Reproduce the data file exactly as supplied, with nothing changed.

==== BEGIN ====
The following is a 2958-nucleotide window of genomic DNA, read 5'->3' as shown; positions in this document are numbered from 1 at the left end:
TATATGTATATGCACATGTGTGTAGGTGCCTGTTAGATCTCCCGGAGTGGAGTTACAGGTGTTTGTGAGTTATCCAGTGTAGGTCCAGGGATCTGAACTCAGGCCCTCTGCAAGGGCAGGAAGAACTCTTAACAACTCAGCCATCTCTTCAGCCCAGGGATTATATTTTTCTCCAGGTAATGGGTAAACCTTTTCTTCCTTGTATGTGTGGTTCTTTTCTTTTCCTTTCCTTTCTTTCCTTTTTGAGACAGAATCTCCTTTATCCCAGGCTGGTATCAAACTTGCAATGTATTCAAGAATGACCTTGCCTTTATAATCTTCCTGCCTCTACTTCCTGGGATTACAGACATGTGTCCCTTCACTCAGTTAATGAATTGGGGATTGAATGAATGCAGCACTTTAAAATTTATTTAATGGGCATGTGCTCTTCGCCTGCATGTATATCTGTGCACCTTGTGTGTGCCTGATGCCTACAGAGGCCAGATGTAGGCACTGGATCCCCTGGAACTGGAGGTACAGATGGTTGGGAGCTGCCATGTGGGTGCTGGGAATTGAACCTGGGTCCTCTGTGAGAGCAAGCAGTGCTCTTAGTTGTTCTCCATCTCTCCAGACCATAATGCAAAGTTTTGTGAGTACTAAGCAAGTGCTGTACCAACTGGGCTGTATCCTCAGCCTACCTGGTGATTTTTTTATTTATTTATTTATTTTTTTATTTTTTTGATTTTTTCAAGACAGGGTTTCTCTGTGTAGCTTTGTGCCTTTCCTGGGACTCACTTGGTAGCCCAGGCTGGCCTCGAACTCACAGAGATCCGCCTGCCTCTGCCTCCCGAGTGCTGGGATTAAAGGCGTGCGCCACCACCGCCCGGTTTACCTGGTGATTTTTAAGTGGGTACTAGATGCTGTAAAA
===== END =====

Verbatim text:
The following is a 2958-nucleotide window of genomic DNA, read 5'->3' as shown; positions in this document are numbered from 1 at the left end:
TATATGTATATGCACATGTGTGTAGGTGCCTGTTAGATCTCCCGGAGTGGAGTTACAGGTGTTTGTGAGTTATCCAGTGTAGGTCCAGGGATCTGAACTCAGGCCCTCTGCAAGGGCAGGAAGAACTCTTAACAACTCAGCCATCTCTTCAGCCCAGGGATTATATTTTTCTCCAGGTAATGGGTAAACCTTTTCTTCCTTGTATGTGTGGTTCTTTTCTTTTCCTTTCCTTTCTTTCCTTTTTGAGACAGAATCTCCTTTATCCCAGGCTGGTATCAAACTTGCAATGTATTCAAGAATGACCTTGCCTTTATAATCTTCCTGCCTCTACTTCCTGGGATTACAGACATGTGTCCCTTCACTCAGTTAATGAATTGGGGATTGAATGAATGCAGCACTTTAAAATTTATTTAATGGGCATGTGCTCTTCGCCTGCATGTATATCTGTGCACCTTGTGTGTGCCTGATGCCTACAGAGGCCAGATGTAGGCACTGGATCCCCTGGAACTGGAGGTACAGATGGTTGGGAGCTGCCATGTGGGTGCTGGGAATTGAACCTGGGTCCTCTGTGAGAGCAAGCAGTGCTCTTAGTTGTTCTCCATCTCTCCAGACCATAATGCAAAGTTTTGTGAGTACTAAGCAAGTGCTGTACCAACTGGGCTGTATCCTCAGCCTACCTGGTGATTTTTTTATTTATTTATTTATTTTTTTATTTTTTTGATTTTTTCAAGACAGGGTTTCTCTGTGTAGCTTTGTGCCTTTCCTGGGACTCACTTGGTAGCCCAGGCTGGCCTCGAACTCACAGAGATCCGCCTGCCTCTGCCTCCCGAGTGCTGGGATTAAAGGCGTGCGCCACCACCGCCCGGTTTACCTGGTGATTTTTAAGTGGGTACTAGATGCTGTAAAA